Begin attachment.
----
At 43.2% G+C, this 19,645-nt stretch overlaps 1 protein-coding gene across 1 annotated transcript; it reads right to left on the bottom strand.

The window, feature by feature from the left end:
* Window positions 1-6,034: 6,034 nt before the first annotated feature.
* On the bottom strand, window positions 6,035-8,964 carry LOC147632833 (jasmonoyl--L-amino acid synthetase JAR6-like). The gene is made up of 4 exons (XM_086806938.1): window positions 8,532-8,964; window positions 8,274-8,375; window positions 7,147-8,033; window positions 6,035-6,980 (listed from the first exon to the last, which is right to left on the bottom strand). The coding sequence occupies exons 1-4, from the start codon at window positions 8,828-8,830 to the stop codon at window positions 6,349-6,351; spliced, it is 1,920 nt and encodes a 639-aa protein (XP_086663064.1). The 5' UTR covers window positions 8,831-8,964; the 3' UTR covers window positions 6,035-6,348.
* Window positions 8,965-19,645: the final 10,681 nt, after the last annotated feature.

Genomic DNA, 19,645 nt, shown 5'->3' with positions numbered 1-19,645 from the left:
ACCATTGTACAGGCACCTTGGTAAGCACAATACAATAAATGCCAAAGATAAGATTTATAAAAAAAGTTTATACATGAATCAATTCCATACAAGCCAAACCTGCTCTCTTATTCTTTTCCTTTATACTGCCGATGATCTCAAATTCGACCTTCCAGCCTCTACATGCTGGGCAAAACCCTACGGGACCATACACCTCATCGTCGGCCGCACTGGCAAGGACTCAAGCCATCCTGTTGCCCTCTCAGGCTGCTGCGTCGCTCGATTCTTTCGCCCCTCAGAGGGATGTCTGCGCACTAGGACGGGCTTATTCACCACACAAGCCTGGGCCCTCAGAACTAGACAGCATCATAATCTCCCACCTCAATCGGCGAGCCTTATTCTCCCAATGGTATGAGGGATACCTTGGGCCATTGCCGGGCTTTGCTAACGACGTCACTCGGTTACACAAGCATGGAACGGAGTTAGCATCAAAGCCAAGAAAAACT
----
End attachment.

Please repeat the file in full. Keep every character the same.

At 43.2% G+C, this 19,645-nt stretch overlaps 1 protein-coding gene across 1 annotated transcript; it reads right to left on the bottom strand.

The window, feature by feature from the left end:
* Window positions 1-6,034: 6,034 nt before the first annotated feature.
* On the bottom strand, window positions 6,035-8,964 carry LOC147632833 (jasmonoyl--L-amino acid synthetase JAR6-like). The gene is made up of 4 exons (XM_086806938.1): window positions 8,532-8,964; window positions 8,274-8,375; window positions 7,147-8,033; window positions 6,035-6,980 (listed from the first exon to the last, which is right to left on the bottom strand). The coding sequence occupies exons 1-4, from the start codon at window positions 8,828-8,830 to the stop codon at window positions 6,349-6,351; spliced, it is 1,920 nt and encodes a 639-aa protein (XP_086663064.1). The 5' UTR covers window positions 8,831-8,964; the 3' UTR covers window positions 6,035-6,348.
* Window positions 8,965-19,645: the final 10,681 nt, after the last annotated feature.

Genomic DNA, 19,645 nt, shown 5'->3' with positions numbered 1-19,645 from the left:
ACCATTGTACAGGCACCTTGGTAAGCACAATACAATAAATGCCAAAGATAAGATTTATAAAAAAAGTTTATACATGAATCAATTCCATACAAGCCAAACCTGCTCTCTTATTCTTTTCCTTTATACTGCCGATGATCTCAAATTCGACCTTCCAGCCTCTACATGCTGGGCAAAACCCTACGGGACCATACACCTCATCGTCGGCCGCACTGGCAAGGACTCAAGCCATCCTGTTGCCCTCTCAGGCTGCTGCGTCGCTCGATTCTTTCGCCCCTCAGAGGGATGTCTGCGCACTAGGACGGGCTTATTCACCACACAAGCCTGGGCCCTCAGAACTAGACAGCATCATAATCTCCCACCTCAATCGGCGAGCCTTATTCTCCCAATGGTATGAGGGATACCTTGGGCCATTGCCGGGCTTTGCTAACGACGTCACTCGGTTACACAAGCATGGAACGGAGTTAGCATCAAAGCCAAGAAAAACT